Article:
Set against that we have seen a rise the level of abuse that female politicians experience. In the US voters would rather see a cabal of elderly men as Presidential candidates (some with diminished cognitive capacity) standing for election, than consider the prospect of a competent female President. In the UK, we race for the bottom with serial cheat and philanderer, Boris Johnson, Lord of the Lies, as Prime Minister, as more and more incompetent men seem to become leaders. A misogynistic press drives women out of countries and even to suicide.

Repackaging gender equality

The suffragettes might possibly have been disappointed with the rate of progress after 1918. It took another half century for Equal Opportunity and Anti-Discrimination legislation to be passed. Female CEOs continue to be rare. The "Superwoman" anthem of the 1980s which basically gave women permission to do something outside the home, made sure we were still firmly in charge of hearth and family. This has barely changed today, with women assuming the lion's share of household responsibility. We still see the phrases "career woman" and "working Mum", with no comparable terms for our male counterparts. As Kristen Pressner says when you "flip it to test it" - it sounds ridiculous. Career man? Working father?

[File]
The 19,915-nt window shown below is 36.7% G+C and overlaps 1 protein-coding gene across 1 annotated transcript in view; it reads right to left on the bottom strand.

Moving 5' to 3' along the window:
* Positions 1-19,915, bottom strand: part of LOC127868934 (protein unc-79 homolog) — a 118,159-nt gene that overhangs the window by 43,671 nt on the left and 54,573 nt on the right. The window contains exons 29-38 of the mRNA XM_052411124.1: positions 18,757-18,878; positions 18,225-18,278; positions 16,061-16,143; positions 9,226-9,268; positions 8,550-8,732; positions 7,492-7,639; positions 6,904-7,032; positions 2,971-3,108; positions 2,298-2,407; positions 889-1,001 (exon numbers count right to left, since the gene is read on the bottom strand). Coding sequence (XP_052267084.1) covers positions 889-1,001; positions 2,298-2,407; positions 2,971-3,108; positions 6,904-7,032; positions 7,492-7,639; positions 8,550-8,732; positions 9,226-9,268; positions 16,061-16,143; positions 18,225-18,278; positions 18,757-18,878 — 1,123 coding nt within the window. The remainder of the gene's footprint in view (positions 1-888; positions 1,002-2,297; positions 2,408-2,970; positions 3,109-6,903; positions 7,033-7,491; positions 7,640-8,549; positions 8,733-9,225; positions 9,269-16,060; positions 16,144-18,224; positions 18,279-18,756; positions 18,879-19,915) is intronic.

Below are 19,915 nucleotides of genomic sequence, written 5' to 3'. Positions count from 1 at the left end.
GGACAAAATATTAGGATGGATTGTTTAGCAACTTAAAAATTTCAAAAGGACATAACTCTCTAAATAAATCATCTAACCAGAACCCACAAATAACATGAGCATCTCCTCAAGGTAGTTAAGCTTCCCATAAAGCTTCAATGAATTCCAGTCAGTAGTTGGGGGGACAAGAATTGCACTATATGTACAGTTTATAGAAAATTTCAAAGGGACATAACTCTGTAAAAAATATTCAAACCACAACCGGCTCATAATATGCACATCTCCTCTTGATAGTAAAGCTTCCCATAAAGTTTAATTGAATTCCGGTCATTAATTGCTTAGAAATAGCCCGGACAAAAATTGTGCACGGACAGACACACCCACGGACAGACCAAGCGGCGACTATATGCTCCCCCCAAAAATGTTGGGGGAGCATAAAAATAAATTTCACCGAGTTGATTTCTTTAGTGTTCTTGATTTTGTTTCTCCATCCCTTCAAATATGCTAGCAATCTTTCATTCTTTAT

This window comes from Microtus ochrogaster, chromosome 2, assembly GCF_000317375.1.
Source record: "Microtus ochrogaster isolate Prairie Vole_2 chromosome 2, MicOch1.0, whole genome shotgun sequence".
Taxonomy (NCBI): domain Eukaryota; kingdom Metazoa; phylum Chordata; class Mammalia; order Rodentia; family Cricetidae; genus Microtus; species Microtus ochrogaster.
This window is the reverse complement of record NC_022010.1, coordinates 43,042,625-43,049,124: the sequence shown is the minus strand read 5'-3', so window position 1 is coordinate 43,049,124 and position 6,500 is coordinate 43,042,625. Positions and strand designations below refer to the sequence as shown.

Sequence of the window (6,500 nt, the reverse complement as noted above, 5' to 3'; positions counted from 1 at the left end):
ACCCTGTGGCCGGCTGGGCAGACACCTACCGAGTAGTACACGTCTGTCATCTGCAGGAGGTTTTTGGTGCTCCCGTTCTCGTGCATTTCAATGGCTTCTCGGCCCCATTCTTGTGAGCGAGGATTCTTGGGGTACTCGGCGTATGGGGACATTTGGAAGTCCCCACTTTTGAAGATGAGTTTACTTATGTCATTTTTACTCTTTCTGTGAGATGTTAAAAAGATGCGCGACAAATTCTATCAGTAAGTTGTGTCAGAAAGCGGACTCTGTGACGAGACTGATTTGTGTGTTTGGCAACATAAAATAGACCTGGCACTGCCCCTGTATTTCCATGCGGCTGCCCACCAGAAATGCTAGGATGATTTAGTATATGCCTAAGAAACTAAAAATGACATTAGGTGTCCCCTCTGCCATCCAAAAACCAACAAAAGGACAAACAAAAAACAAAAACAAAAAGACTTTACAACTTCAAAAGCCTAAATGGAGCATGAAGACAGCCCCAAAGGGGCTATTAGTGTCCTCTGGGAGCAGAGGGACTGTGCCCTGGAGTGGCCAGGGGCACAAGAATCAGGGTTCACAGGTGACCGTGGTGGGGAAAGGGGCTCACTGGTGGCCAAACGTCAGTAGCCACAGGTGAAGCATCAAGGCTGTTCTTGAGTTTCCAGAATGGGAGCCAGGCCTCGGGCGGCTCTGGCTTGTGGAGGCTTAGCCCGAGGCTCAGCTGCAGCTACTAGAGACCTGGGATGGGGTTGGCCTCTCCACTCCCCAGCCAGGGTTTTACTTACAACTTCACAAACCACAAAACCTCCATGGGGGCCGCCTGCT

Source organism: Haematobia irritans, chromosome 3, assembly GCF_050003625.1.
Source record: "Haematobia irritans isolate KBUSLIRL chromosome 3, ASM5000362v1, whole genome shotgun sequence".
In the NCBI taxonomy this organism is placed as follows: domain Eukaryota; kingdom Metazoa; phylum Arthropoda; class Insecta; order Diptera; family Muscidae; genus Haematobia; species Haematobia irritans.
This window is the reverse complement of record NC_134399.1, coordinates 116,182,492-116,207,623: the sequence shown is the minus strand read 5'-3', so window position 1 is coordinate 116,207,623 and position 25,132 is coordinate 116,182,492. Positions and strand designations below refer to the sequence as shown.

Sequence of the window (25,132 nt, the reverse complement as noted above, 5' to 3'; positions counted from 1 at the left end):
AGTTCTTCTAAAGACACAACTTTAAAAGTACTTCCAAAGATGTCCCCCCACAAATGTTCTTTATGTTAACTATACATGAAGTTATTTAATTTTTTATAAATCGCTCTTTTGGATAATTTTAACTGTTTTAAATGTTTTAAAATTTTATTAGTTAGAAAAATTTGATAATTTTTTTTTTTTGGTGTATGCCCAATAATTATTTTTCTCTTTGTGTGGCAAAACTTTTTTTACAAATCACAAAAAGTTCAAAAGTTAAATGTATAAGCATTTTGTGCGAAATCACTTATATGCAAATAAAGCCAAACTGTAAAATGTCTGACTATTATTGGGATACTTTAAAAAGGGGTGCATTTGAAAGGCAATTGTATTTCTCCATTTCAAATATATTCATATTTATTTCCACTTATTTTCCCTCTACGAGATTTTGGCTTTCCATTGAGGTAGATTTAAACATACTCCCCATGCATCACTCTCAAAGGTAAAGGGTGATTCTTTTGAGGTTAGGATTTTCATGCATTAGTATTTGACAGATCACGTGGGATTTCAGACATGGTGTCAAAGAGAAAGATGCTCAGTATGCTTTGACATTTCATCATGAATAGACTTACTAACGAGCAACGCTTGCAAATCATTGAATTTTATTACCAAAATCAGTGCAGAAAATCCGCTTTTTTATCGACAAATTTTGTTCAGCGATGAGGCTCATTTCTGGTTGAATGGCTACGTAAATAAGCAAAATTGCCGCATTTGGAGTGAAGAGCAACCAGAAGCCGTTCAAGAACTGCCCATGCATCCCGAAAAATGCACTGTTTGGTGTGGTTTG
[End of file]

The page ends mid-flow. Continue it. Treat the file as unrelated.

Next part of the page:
Women were silo-ed even further by the "having it all"  initiative, which translates into "doing it all, or managing it all"  And still there were no great results, other than high levels of burnout. We found that second generation discrimination or unconscious bias makes us all closed to change. Two days ago research from 75 countries told us that 90% of people exhibit gender bias against women.  Women are still "leaning in," some say to the point we were almost horizontal. And so the needle barely moves.

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Bundling gender equality

To get around this we are doing what women do well. We play the game, or allow it to be played around us. We continue to repackage gender equality to make it more palatable to resistant groups. And there are many. We call gender equality "gender diversity" which also encompasses other sexual orientations. We work with general diversity programmes, bundling gender parity with race, religion, physical ability, nationality, educational background etc.  Now more recently, we lump it in with wider inclusion programmes. It's a bit like having to persuade kids to eat their greens, by mixing them in with something else. Perhaps the thinking is if you don't talk about it - it will happen on its own.